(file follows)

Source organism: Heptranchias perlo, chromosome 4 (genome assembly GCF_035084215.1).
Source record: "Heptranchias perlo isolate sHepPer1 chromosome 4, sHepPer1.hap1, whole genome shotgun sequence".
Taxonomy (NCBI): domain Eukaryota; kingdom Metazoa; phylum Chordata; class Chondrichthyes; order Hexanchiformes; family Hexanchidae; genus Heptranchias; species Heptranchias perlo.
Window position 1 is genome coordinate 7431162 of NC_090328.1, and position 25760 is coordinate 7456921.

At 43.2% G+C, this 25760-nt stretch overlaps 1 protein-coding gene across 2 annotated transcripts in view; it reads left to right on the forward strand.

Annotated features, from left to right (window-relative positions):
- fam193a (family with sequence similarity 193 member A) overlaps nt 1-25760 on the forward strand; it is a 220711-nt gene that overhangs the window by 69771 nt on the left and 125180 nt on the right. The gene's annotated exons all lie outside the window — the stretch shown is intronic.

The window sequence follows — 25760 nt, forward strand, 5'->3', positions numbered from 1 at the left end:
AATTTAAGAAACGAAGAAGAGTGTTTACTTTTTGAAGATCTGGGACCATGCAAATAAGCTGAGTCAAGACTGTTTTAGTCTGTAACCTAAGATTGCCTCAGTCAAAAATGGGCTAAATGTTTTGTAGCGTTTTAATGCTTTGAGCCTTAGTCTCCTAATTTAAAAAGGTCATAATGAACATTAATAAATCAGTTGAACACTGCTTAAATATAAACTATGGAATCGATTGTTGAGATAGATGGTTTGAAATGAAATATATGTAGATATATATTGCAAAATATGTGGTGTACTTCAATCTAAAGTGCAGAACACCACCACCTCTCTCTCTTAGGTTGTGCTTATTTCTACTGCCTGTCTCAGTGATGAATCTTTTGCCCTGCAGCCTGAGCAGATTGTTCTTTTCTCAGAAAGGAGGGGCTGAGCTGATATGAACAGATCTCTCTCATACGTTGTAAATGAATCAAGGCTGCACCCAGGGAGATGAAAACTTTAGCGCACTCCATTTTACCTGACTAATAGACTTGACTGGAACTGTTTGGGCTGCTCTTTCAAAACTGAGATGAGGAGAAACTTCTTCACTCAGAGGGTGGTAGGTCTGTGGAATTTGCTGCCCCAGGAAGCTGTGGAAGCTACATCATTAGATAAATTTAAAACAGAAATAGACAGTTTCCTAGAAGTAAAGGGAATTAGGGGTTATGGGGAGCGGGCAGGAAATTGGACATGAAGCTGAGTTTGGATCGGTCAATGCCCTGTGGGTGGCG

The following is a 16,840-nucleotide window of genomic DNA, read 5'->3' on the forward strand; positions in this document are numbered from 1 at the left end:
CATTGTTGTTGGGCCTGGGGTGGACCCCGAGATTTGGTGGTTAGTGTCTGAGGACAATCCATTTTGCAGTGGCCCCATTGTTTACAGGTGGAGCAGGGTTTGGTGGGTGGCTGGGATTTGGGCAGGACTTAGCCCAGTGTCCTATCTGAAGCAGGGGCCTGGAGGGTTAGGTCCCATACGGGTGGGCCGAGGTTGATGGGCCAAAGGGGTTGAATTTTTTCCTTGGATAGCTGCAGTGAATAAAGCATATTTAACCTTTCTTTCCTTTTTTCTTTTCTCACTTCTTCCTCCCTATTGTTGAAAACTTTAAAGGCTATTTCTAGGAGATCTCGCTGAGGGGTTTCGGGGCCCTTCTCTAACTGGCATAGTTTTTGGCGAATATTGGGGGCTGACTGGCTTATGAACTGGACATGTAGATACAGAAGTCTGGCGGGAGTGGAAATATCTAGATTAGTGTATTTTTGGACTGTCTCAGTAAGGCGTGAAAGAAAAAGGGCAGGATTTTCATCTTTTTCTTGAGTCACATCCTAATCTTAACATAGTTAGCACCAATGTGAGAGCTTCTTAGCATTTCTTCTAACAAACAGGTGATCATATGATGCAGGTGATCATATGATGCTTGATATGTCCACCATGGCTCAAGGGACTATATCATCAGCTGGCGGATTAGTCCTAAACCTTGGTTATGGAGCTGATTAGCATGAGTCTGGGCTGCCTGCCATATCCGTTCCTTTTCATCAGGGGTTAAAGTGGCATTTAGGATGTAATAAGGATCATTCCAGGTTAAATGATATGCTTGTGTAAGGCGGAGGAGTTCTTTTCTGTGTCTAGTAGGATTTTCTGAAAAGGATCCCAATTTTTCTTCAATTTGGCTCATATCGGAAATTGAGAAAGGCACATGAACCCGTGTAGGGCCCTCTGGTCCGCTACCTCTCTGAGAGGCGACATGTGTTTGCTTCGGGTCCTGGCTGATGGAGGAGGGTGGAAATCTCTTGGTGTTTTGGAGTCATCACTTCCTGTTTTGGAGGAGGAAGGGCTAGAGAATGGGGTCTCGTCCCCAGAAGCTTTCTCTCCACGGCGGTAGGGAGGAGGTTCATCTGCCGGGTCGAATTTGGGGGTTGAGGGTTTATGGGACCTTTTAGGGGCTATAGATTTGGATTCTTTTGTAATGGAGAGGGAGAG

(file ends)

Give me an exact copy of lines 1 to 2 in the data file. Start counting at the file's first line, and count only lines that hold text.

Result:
Source organism: Heptranchias perlo, chromosome 4 (genome assembly GCF_035084215.1).
Source record: "Heptranchias perlo isolate sHepPer1 chromosome 4, sHepPer1.hap1, whole genome shotgun sequence".